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'Assassination of Gianni Versace' Episode 8 Fact vs. Fiction: What 'American Crime Story' Got Right

"Creator/Destroyer," the penultimate episode of The Assassination of Gianni Versace, compares the vastly different childhoods of Gianni Versace (played by Edgar Ramirez) and his murderer, Andrew Cunanan (Darren Criss). In the Italian designer's case, his mother prepared him to work hard to achieve his dreams. In Cunanan's, his father indulged and pampered his youngest child—only to abandon him.  

The episode is written by Tom Rob Smith and Maggie Cohn and directed by actor Matt Bomer. Here's what they got right, and where they took creative liberties.

Versace's childhood

"Creator/Destroyer" opens in Calabria, Italy in 1957, when 11-year-old Versace (played by Billy Cruz) is beginning to explore his interest in fashion design. Gianni's mother, Franca (Francesca Fanti), discovers her son's interest in sewing, and encourages him, despite his gender. She tells him the story of her own father crushing her dreams of being a doctor because she was a woman.

The real Franca Versace did become a seamstress after her father told her she could no longer attend school with boys, according to biographer Deborah Ball's House of VersaceWhether she wanted to be a doctor specifically is unclear. Franca was known as the best dressmaker in Reggio Calabria, Italy, and she and her son were very close.

The story of Gianni being called a pervert for his sketches is also true. According to Ball, a teacher told his mother he was "some sort of sex maniac" for his drawings of fashionable women.

american-crime-story-versace Edgar Ramirez as Gianni Versace in 'American Crime Story.' Jeff Daly/FX

In the episode, the young Versace and his mother design a dress together and she explains that if he wants a career in fashion, he should expect to work hard. While it's possible the mother and son played out a similar scene in real life, according to Ball, the real Gianni at this age had his heart set on becoming a musician, not a designer. Versace did work with his mother to make and design dresses, but according to a 1997 New York Times profile, that didn't happen until after he graduated high school. 

Cunanan's childhood

American Crime Story introduces 11-year-old Cunanan (Edouard Holdener), who has just moved with his family to a new home in San Diego. It's 1980 and immediately clear that the youngest of four children is favored by the father, Modesto Cunanan (Jon Jon Briones).

The favoritism is based on fact. According to Cunanan's brother Christopher, who spoke to  Diane Sawyer in a 1997 interview for ABC News, he was his father's "pride and joy" and raised with "special treatment." In the episode, Christopher (Carlin James), resents this, calling his brother "Prince Andrew." The real Christopher didn't express anger in his interview, but it's not to a stretch to imagine that he might have felt that way.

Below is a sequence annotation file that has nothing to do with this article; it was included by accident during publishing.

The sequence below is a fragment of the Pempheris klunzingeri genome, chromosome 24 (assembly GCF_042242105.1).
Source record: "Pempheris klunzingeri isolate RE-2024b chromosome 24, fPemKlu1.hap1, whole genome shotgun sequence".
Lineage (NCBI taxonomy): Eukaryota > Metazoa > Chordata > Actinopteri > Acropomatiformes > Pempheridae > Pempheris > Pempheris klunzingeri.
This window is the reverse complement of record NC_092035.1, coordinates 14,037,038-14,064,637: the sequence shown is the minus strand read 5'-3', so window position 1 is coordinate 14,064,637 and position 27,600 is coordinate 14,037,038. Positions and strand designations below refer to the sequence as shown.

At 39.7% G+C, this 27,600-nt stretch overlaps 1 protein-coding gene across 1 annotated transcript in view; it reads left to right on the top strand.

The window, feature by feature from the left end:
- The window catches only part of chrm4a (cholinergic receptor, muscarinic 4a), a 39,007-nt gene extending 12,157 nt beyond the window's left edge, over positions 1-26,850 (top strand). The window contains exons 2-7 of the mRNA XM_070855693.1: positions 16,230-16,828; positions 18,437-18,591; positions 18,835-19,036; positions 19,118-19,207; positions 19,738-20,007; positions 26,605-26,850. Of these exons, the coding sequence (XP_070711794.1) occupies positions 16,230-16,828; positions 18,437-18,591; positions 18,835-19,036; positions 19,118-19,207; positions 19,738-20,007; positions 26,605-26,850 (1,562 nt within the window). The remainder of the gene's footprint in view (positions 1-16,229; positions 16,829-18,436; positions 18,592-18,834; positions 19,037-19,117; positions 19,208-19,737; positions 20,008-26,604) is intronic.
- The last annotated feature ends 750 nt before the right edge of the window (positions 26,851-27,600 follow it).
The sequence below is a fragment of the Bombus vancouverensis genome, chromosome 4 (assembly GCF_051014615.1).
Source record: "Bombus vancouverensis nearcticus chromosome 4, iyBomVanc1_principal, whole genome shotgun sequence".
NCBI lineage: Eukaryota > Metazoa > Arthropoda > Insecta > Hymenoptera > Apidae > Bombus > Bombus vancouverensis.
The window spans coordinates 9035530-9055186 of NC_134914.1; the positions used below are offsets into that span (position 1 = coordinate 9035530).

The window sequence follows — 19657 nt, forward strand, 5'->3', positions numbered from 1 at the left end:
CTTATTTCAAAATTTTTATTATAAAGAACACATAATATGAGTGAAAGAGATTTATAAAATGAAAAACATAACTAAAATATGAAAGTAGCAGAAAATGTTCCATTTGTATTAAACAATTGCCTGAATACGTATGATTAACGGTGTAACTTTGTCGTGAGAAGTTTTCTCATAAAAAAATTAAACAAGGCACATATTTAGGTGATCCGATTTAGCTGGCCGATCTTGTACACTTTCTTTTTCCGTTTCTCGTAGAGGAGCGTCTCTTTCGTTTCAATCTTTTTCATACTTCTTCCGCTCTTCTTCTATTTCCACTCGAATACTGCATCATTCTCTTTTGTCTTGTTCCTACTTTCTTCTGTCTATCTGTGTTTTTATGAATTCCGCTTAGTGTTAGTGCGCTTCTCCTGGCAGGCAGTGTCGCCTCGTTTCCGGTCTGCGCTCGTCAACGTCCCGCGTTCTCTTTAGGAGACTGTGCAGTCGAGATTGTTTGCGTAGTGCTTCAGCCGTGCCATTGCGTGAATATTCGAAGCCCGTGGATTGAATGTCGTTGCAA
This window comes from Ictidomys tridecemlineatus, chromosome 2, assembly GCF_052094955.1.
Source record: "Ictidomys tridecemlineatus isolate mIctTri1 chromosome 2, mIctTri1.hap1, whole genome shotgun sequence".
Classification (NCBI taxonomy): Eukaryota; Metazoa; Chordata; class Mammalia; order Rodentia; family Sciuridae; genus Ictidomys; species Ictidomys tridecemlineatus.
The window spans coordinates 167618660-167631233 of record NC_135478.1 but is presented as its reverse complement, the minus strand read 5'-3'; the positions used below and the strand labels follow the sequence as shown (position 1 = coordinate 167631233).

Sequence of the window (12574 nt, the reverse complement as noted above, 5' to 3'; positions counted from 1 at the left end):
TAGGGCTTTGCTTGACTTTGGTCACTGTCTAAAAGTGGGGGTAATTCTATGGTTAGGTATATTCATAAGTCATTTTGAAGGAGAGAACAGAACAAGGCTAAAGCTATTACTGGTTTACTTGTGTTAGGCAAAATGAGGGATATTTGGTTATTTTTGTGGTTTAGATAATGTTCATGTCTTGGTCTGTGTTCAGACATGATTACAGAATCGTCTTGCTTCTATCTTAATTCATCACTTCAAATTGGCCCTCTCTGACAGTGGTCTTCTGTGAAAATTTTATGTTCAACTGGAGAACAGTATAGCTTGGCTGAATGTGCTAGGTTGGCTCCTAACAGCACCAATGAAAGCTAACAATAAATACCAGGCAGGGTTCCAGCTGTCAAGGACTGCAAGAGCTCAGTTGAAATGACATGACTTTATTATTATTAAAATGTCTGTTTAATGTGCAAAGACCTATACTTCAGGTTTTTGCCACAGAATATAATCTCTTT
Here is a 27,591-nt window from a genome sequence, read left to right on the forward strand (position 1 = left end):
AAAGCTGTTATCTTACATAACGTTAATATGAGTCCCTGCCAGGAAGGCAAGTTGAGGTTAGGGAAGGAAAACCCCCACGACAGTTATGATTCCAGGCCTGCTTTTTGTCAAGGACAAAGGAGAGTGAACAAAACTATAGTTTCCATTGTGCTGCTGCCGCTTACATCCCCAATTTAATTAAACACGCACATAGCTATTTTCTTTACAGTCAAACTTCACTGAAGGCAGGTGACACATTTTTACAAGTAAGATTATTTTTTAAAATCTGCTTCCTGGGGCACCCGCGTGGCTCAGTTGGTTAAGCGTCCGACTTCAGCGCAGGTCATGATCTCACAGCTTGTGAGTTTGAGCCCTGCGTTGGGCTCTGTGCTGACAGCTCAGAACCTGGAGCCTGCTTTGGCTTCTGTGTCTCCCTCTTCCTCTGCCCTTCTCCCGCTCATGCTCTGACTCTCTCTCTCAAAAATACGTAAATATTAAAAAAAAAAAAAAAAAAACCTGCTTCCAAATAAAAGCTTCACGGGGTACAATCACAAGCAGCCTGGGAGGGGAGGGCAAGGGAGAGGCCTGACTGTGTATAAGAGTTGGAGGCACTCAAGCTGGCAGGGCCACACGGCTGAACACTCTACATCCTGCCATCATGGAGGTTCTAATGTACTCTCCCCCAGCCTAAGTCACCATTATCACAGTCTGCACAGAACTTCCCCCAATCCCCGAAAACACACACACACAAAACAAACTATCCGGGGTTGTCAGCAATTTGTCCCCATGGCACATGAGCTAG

As stated in a previous fact vs. fiction post, the preferential treatment and lavish gifts Cunanan's father gave him are true. Cunanan’s sister, Elena (Isa Briones in the show), told Sawyer and ABC, “He got everything that he needed. My dad gave him a sports car. He [slept alone in] the master bedroom. He had his own bath and everything.”

ACSversace-Ep308_ScDay-Ray_0681 Darren Criss as Andrew Cunanan in Episode 8 of 'American Crime Story.' Ray Mickshaw/FX

In the episode, Cunanan's three siblings are forced to share a room. "Creator/Destroyer" also imagines that the father and son shared a closet in the master bedroom, dressing in suits that hung side by side. Newsweek couldn't find evidence to support these details. One is certainly fabricated: On the show, Cunanan receives his car at the age of 11, long before he can legally drive; according to a 1997 People report, the real Cunanan got a new Nissan 300ZX on his 16th birthday.

Modesto Cunanan 

The driving force of "Creator/Destroyer" is Cunanan's father Modesto, a stockbroker who gets caught skimming money, flees the country and leaves his family with nothing.

According to journalist Maureen Orth, whose 1999 book Vulgar Favors is the basis for the FX show, Briones was the perfect choice to play Andrew's father. In a recent essay for Vanity Fair, she wrote that the actor "totally got the late Modesto 'Pete' Cunanan’s materialism and soaring aspirations for his son." (Orth met the real Modesto after Andrew's suicide.)

Much of what we learn through Briones's performance is true: the elder Cunanan was an immigrant from the Philippines and a veteran of the U.S. Navy. He went by "Pete" in America, and attended night school to get a business degree, as he tells his job interviewers on the show. He also worked at Merrill Lynch, where, according to Orth's book, he stayed for two years. How exactly he landed that position is unknown, but American Crime Story imagines it was through sheer charisma.

ACSversace-Ep308_ScDay-Ray_0116 Jon Jon Briones as Modesto Cunanan in 'American Crime Story.' Ray Mickshaw/FX

Sexual abuse